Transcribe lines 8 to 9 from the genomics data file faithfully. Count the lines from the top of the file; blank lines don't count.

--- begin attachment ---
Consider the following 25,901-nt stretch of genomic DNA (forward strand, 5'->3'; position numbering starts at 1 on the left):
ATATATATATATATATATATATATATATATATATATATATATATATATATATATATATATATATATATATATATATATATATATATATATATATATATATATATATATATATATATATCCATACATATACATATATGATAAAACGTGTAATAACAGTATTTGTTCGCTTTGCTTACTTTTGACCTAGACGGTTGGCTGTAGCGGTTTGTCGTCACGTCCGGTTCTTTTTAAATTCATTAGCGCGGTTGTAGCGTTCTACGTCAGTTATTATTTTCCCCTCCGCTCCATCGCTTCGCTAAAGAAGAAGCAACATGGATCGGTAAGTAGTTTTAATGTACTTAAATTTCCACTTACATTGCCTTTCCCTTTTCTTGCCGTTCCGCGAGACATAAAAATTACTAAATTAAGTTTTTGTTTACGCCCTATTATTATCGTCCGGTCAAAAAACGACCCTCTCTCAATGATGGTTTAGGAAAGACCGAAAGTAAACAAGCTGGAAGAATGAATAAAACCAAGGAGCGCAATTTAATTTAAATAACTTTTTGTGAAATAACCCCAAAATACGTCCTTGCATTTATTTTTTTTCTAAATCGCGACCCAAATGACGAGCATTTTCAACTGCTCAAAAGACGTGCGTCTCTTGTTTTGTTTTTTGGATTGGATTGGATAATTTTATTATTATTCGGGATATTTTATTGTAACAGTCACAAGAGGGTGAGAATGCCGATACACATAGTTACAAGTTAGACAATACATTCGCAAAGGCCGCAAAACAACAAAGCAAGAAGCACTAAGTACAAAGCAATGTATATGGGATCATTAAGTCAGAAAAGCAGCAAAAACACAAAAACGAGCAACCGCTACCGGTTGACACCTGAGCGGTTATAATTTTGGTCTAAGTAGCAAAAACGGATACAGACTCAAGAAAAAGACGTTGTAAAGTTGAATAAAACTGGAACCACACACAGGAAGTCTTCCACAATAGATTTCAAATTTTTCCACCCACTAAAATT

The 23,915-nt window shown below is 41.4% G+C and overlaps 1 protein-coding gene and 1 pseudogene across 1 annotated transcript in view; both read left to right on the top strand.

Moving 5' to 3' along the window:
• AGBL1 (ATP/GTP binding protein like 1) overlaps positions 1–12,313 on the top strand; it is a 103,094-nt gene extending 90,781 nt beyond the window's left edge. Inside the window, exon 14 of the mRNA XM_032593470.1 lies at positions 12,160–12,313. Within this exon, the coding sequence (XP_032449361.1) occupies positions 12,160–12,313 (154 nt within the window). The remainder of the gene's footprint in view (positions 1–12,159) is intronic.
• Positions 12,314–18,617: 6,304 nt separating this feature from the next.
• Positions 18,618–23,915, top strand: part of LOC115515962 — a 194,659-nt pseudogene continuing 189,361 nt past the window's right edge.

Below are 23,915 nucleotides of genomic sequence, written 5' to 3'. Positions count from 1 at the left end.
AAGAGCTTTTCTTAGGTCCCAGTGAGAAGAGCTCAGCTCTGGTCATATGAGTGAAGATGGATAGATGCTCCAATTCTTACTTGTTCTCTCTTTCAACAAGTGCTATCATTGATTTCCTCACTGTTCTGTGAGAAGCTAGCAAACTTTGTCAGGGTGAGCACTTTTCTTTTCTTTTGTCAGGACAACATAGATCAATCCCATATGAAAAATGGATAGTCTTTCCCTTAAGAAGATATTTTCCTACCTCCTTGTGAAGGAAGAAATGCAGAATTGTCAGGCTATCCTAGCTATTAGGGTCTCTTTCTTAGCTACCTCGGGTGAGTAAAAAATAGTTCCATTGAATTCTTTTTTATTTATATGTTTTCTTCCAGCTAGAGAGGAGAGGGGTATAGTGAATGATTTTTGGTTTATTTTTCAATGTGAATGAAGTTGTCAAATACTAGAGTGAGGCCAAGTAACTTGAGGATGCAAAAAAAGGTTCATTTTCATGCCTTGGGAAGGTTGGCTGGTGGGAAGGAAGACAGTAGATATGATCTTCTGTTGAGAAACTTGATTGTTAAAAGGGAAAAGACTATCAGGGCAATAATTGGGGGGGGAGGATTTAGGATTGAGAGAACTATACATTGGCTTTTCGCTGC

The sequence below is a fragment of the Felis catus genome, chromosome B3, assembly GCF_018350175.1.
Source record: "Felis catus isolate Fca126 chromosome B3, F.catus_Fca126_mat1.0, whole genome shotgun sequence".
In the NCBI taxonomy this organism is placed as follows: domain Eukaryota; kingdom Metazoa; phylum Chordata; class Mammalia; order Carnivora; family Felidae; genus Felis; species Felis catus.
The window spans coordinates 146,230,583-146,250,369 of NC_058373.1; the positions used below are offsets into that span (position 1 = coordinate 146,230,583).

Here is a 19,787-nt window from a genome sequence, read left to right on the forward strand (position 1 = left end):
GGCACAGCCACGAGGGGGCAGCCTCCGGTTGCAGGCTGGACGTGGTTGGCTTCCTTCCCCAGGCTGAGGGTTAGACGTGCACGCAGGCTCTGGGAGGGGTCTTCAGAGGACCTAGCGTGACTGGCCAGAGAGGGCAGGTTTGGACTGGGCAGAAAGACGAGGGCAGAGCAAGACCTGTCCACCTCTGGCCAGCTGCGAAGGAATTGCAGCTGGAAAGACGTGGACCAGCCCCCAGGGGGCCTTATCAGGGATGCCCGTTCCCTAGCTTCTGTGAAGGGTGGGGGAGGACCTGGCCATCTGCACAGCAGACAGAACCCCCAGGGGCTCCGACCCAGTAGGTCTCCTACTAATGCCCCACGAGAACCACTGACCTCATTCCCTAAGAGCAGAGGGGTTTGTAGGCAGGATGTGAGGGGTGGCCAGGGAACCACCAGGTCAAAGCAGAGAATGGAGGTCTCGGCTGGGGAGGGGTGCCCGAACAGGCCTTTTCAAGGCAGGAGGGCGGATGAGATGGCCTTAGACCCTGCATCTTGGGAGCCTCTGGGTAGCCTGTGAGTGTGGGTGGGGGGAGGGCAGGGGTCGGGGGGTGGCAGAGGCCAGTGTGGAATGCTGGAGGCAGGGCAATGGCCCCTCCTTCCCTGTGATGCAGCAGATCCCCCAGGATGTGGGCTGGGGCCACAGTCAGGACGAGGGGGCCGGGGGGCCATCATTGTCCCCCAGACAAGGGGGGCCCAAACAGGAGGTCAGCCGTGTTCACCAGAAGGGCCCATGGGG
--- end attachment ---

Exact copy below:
Below are 23,915 nucleotides of genomic sequence, written 5' to 3'. Positions count from 1 at the left end.
AAGAGCTTTTCTTAGGTCCCAGTGAGAAGAGCTCAGCTCTGGTCATATGAGTGAAGATGGATAGATGCTCCAATTCTTACTTGTTCTCTCTTTCAACAAGTGCTATCATTGATTTCCTCACTGTTCTGTGAGAAGCTAGCAAACTTTGTCAGGGTGAGCACTTTTCTTTTCTTTTGTCAGGACAACATAGATCAATCCCATATGAAAAATGGATAGTCTTTCCCTTAAGAAGATATTTTCCTACCTCCTTGTGAAGGAAGAAATGCAGAATTGTCAGGCTATCCTAGCTATTAGGGTCTCTTTCTTAGCTACCTCGGGTGAGTAAAAAATAGTTCCATTGAATTCTTTTTTATTTATATGTTTTCTTCCAGCTAGAGAGGAGAGGGGTATAGTGAATGATTTTTGGTTTATTTTTCAATGTGAATGAAGTTGTCAAATACTAGAGTGAGGCCAAGTAACTTGAGGATGCAAAAAAAGGTTCATTTTCATGCCTTGGGAAGGTTGGCTGGTGGGAAGGAAGACAGTAGATATGATCTTCTGTTGAGAAACTTGATTGTTAAAAGGGAAAAGACTATCAGGGCAATAATTGGGGGGGGAGGATTTAGGATTGAGAGAACTATACATTGGCTTTTCGCTGC